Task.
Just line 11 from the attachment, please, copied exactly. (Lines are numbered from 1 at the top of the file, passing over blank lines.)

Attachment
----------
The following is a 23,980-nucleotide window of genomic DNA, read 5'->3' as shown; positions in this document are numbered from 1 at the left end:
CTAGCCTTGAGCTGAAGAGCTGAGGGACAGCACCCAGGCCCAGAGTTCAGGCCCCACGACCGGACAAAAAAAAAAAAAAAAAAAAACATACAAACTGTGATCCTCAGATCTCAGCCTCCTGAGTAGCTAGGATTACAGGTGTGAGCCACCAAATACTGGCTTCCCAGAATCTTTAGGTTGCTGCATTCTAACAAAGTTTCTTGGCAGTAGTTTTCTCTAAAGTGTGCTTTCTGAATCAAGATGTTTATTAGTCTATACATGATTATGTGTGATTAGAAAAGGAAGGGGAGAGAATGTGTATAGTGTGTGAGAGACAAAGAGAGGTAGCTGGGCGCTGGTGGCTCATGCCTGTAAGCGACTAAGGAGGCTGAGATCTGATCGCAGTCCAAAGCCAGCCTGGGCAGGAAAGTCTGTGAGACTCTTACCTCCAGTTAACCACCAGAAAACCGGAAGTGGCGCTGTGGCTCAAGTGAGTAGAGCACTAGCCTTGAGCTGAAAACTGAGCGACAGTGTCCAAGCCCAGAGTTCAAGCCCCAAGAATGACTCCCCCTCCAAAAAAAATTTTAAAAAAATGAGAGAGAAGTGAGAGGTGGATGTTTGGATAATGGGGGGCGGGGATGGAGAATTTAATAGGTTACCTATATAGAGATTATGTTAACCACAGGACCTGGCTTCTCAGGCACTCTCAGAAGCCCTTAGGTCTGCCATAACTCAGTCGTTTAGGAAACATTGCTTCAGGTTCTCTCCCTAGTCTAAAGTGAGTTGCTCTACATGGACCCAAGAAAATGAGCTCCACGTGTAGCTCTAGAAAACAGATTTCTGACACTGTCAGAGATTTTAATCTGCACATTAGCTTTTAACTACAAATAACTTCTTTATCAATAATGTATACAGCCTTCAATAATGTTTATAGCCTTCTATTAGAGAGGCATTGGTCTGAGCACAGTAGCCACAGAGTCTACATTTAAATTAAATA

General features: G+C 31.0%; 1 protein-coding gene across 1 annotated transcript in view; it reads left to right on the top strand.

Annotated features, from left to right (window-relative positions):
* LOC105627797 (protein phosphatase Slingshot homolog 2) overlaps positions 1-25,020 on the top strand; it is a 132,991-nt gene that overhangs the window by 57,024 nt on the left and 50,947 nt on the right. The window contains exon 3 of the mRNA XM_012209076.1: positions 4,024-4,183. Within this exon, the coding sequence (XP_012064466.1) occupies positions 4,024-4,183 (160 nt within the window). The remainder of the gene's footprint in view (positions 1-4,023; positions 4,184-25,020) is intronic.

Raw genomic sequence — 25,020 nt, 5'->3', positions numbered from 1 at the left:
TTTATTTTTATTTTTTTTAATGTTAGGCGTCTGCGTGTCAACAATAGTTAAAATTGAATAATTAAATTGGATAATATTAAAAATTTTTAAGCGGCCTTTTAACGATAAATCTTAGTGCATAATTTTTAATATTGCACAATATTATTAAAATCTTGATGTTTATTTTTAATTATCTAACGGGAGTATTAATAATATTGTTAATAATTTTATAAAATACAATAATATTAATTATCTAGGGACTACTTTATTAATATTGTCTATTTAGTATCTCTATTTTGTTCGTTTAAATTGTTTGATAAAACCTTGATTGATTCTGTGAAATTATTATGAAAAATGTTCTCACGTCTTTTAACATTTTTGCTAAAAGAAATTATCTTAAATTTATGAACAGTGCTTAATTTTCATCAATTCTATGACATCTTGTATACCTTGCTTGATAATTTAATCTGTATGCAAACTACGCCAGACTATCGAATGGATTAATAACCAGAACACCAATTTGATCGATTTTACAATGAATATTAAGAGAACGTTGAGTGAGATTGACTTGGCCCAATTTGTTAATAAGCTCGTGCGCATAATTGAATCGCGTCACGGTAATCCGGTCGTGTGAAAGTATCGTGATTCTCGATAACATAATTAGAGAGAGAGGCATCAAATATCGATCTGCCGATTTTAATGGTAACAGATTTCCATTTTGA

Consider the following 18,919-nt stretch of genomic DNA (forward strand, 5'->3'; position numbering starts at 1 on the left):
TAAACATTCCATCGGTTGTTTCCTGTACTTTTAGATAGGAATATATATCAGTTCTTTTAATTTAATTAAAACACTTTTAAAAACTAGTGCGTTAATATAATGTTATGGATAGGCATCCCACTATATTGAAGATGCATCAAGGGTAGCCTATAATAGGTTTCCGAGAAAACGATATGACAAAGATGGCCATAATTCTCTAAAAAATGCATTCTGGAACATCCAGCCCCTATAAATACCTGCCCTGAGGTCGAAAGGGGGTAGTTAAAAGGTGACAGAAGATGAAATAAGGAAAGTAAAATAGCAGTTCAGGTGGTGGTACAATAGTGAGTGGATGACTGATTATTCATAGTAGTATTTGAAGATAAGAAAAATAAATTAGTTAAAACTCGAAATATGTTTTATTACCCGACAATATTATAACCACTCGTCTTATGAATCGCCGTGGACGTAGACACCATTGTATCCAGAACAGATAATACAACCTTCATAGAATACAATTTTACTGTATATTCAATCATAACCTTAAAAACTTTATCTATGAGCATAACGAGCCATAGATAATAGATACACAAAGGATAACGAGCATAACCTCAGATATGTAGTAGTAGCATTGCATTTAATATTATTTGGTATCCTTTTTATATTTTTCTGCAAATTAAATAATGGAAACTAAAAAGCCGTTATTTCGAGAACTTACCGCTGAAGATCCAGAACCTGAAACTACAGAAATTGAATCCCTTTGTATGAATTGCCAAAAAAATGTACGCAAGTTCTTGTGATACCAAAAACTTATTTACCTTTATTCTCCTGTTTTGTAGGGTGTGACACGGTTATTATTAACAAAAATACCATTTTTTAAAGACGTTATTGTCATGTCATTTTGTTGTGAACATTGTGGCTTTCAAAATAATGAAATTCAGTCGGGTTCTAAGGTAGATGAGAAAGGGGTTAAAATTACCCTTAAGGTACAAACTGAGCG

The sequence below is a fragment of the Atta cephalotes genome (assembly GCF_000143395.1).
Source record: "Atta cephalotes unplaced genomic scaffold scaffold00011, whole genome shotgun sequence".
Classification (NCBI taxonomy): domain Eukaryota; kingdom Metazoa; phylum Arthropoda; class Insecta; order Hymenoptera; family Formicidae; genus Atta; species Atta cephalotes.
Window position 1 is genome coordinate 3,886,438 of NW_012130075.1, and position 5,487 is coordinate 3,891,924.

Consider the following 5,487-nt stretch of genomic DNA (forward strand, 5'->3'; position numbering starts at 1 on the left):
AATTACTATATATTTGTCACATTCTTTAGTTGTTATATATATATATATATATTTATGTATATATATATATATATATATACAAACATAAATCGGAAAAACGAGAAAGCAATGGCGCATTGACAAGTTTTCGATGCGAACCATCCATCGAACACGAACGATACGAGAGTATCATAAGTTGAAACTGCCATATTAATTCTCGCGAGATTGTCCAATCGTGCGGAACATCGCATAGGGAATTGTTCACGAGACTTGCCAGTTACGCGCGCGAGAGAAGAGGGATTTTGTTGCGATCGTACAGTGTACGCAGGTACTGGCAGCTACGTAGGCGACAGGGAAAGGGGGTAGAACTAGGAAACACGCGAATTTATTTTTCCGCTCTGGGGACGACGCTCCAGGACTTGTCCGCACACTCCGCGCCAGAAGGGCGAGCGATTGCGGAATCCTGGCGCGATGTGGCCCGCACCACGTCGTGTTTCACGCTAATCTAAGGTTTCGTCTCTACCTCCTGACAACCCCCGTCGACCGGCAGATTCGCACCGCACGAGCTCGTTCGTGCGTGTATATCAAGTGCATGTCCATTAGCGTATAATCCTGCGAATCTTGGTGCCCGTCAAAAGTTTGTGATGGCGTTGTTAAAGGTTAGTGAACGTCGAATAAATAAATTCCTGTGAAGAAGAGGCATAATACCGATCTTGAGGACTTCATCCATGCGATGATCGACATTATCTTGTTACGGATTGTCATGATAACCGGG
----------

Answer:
Source record: "Atta cephalotes unplaced genomic scaffold scaffold00011, whole genome shotgun sequence".